dcsimg Mary Beth Bonaventura '76
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The Honorable Mary Beth Bonaventura '76

Mary Beth Bonaventura

The Advocate

Bonaventura (shown below with her son, Sunny) serves as director of child services for the State of Indiana.

Bonaventura with son

"In life, you have to be open to new things and explore what might be a good fit. I always pray that the Lord lets me know how to follow."

When Governor Mike Pence called Judge Mary Beth Bonaventura asking her to leave her job as senior judge of the Lake Superior Court, Juvenile Division, to become director of child services for the State of Indiana, she initially declined. She loved her job. She declined the second and third time, too. But, when the then governorelect reached out to her again, Bonaventura took it as a sign and decided that it was time for a new challenge.

So, after more than 30 years serving as a magistrate and then judge in the juvenile courts of Lake County, Bonaventura moved to Indianapolis to take on the Department of Child Services (DCS), a department that in 2013 alone received 156,192 phone calls to the child abuse hotline and collected nearly one billion dollars in child support. The mission for the department is both daunting and immensely important: protect children from child abuse and neglect, and work to ensure their financial support. Of course, Bonaventura has never been one to back down from a challenge. At 26, she became one of the youngest magistrates in the state, overseeing a juvenile court for more than a decade. She has been appointed positions by two different governors of two different political parties; the first happened in 1993, when then Governor Evan Bayh, a democrat, appointed her a judgeship in Lake County. Nearly 20 years later, Bonaventura was appointed to her current position, director of DCS, by Governor Mike Pence, a republican. Her appointments by two different governors of different political parties and her years of service on the bench, speak to her dedication to children and others’ recognition of that dedication.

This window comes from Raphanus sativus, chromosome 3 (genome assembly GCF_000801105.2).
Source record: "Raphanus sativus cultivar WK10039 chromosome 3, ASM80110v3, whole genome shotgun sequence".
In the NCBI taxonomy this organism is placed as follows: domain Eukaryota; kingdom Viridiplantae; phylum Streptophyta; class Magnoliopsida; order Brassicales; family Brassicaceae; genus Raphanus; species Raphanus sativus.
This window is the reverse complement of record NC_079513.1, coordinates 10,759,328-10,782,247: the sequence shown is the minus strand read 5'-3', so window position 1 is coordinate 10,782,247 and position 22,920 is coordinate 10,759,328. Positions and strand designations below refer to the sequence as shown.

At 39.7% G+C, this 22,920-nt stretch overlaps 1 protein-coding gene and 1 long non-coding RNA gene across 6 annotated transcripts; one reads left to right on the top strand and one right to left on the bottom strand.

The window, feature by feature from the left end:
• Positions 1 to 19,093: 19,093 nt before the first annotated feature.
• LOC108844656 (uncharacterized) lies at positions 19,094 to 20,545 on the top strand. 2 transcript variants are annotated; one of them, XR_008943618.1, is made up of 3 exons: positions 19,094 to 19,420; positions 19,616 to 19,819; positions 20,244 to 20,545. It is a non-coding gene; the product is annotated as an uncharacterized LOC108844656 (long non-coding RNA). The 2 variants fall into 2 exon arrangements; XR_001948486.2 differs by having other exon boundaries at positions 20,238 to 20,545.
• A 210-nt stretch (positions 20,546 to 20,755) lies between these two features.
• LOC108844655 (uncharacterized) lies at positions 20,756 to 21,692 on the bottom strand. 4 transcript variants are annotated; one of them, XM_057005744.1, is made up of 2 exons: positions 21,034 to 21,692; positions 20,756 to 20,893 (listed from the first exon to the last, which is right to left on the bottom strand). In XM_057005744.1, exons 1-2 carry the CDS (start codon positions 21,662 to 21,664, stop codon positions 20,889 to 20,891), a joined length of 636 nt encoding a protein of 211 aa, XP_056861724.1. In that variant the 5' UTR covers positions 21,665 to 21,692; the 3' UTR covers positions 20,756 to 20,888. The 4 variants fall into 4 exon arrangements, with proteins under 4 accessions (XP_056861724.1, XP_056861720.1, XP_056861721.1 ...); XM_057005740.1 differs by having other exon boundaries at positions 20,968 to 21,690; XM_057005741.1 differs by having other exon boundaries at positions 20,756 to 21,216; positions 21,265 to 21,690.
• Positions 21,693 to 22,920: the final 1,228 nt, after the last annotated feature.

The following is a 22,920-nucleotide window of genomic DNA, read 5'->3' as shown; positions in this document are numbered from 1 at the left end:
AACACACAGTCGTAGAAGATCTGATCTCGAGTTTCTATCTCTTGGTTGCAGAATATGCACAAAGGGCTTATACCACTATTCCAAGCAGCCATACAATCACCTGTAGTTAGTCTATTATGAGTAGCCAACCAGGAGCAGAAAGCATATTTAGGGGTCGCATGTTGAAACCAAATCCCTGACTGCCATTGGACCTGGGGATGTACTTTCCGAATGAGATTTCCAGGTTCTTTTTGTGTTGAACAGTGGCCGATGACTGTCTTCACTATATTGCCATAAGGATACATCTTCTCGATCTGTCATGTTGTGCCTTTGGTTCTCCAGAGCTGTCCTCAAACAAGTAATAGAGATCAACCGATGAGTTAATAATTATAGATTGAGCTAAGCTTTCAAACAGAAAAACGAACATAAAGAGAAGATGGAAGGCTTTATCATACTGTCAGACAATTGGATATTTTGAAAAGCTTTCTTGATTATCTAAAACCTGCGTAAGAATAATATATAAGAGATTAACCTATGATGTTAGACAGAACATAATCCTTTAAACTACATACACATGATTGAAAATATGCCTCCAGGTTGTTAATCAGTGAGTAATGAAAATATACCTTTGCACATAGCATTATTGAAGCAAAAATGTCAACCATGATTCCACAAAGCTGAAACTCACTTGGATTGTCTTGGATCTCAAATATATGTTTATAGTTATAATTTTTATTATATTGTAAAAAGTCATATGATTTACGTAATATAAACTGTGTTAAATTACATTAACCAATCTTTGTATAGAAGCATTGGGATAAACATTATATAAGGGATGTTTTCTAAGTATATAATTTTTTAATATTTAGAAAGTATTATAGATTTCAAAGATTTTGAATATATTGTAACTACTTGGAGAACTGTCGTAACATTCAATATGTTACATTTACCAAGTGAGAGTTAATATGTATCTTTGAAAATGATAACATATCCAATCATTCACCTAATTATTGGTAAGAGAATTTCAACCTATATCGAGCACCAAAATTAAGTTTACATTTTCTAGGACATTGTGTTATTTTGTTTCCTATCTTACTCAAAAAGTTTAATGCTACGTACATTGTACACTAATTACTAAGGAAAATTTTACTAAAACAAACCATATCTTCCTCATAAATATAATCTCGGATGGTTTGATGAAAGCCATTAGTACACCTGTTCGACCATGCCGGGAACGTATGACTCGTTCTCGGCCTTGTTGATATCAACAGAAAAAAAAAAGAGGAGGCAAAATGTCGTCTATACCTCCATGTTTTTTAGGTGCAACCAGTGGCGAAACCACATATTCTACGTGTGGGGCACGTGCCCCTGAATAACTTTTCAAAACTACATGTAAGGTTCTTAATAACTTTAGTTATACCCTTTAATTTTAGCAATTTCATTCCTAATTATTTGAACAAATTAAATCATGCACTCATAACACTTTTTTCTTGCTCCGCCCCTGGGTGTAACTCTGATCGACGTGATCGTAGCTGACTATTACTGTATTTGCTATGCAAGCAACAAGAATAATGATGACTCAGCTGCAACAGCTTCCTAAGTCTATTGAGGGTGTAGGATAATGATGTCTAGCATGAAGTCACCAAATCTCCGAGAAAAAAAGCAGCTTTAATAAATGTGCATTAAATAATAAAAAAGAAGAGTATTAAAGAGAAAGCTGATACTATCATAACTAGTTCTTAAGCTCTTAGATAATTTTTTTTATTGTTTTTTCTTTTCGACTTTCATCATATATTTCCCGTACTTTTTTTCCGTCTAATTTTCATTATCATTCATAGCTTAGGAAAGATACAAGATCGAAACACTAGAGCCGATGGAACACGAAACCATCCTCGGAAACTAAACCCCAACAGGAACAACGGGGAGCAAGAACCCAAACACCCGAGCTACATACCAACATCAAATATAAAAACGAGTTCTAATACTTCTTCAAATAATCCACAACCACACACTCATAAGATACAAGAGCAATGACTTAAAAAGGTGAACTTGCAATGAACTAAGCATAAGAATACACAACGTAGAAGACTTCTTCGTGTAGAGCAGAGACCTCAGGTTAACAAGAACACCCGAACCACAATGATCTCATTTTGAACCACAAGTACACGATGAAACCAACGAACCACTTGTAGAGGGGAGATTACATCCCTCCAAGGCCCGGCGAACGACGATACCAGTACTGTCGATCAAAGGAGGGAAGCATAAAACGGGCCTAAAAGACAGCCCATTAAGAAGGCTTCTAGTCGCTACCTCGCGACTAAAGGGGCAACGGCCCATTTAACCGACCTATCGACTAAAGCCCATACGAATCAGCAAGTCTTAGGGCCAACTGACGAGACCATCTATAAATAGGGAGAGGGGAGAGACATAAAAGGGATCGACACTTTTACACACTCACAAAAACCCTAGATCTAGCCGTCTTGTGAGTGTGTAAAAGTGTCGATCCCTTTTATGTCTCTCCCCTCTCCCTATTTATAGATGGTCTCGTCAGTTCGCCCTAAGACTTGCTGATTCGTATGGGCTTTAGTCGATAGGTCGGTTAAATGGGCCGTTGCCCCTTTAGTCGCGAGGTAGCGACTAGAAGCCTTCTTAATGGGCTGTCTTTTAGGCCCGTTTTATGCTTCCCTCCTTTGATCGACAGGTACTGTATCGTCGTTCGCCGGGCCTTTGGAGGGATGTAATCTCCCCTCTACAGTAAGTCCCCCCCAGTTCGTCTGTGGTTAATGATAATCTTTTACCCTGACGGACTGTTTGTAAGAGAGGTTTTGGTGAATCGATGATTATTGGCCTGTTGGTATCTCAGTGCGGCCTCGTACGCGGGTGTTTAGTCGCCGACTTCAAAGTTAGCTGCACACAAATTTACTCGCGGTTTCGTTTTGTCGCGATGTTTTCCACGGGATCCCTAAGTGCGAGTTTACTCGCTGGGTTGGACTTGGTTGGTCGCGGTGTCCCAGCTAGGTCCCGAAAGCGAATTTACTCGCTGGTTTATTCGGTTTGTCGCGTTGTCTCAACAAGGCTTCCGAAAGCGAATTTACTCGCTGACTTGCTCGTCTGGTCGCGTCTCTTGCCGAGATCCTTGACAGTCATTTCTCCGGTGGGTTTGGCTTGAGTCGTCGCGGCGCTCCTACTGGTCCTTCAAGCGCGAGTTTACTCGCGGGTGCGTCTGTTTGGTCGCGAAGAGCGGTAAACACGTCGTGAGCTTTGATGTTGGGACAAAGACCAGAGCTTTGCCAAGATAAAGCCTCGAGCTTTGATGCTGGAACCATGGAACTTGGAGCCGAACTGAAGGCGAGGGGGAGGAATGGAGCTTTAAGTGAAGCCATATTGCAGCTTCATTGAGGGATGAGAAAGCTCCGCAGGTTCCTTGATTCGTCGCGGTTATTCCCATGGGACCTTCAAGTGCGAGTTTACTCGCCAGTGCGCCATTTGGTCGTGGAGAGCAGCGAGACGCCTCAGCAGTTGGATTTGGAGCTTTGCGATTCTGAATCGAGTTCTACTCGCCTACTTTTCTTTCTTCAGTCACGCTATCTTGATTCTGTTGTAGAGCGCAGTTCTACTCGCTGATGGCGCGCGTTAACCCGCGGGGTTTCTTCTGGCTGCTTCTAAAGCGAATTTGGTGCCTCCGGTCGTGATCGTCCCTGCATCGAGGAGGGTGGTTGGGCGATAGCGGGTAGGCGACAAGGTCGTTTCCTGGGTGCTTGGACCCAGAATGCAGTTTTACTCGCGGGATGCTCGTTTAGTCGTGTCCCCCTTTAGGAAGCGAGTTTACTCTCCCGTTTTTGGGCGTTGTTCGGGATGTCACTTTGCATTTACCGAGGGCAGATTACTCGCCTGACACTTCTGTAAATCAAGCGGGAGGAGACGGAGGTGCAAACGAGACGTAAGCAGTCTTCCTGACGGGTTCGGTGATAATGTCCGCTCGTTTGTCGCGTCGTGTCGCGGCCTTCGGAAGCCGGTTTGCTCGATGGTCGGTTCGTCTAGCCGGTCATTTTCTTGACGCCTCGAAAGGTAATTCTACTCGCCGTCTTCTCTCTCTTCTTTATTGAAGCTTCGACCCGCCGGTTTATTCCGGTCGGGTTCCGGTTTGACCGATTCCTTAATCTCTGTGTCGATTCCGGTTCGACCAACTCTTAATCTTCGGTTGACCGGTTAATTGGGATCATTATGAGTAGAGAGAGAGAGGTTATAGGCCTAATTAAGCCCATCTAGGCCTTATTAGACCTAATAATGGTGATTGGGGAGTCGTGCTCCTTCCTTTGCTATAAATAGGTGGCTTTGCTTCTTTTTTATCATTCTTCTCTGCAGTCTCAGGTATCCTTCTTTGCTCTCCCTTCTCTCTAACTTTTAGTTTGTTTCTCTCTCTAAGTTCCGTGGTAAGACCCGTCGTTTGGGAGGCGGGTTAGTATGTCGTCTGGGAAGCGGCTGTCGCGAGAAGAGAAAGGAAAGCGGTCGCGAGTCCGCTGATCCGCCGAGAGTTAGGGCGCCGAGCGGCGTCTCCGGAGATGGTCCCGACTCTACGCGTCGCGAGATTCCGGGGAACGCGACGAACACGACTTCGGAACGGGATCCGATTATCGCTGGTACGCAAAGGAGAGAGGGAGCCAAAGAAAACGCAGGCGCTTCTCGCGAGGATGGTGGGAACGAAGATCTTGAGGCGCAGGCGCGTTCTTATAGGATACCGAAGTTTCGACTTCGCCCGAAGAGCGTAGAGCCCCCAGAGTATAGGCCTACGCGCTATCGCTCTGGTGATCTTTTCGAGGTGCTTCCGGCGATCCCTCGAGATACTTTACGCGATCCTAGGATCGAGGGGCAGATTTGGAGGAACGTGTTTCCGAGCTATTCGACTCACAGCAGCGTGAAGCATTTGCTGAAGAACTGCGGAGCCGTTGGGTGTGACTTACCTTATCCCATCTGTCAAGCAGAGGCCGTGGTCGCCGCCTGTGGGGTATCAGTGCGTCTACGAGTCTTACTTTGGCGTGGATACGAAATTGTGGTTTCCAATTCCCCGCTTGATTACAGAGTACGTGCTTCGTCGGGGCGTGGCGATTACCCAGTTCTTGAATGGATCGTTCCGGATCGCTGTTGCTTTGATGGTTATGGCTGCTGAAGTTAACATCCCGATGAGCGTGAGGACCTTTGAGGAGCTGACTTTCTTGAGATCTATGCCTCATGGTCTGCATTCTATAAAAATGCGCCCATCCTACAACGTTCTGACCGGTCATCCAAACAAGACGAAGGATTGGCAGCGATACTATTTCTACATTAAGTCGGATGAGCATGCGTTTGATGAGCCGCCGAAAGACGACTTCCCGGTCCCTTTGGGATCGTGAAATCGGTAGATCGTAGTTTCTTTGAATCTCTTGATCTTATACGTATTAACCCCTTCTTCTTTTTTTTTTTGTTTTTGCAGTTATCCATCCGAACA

“The work we do in the juvenile court and in child services is so important. You have to put families back together when they fall apart,” said Bonaventura. “We have to make sure we stay true to our mission to protect children, and sometimes that means making the difficult decision to remove children from the home.”

While Bonaventura has spent her career protecting children, in 1996, her mission became personal when an 11-year-old boy walked into her courtroom as a runaway and needed someone. His name, Sunny, matched his personality perfectly, and it was love at first sight. In the years to come, Sunny drastically changed Bonaventura’s life. Having worked very long hours and served on several boards outside of her work as a judge, Sunny slowed down her life in the best way. She stopped working every evening and spent her nights with her husband, Keith Medved, and their adopted son, eating dinner, working on homework, being a family.

When she speaks of him, you instantly understand what an amazing young man he was and the incredible bond they shared. Tragically, on November 16, 2012, at the age of 28, Sunny passed away from complications of typhoid fever. But his spirit lives on in Bonaventura and the important job she does: working to ensure all children thrive in safe, caring, supportive families and communities.

“When all is said and done, it’s about helping people,” said Bonaventura. In fact, she’s made a career of it.

Bonaventura’s connection to Marian University remains strong. Not only does she serve as a trustee, but this May, she delivered the commencement address at the 77th annual Commencement ceremony, where she received an honorary doctor of arts and humane letters degree.

© 2012 Marian University
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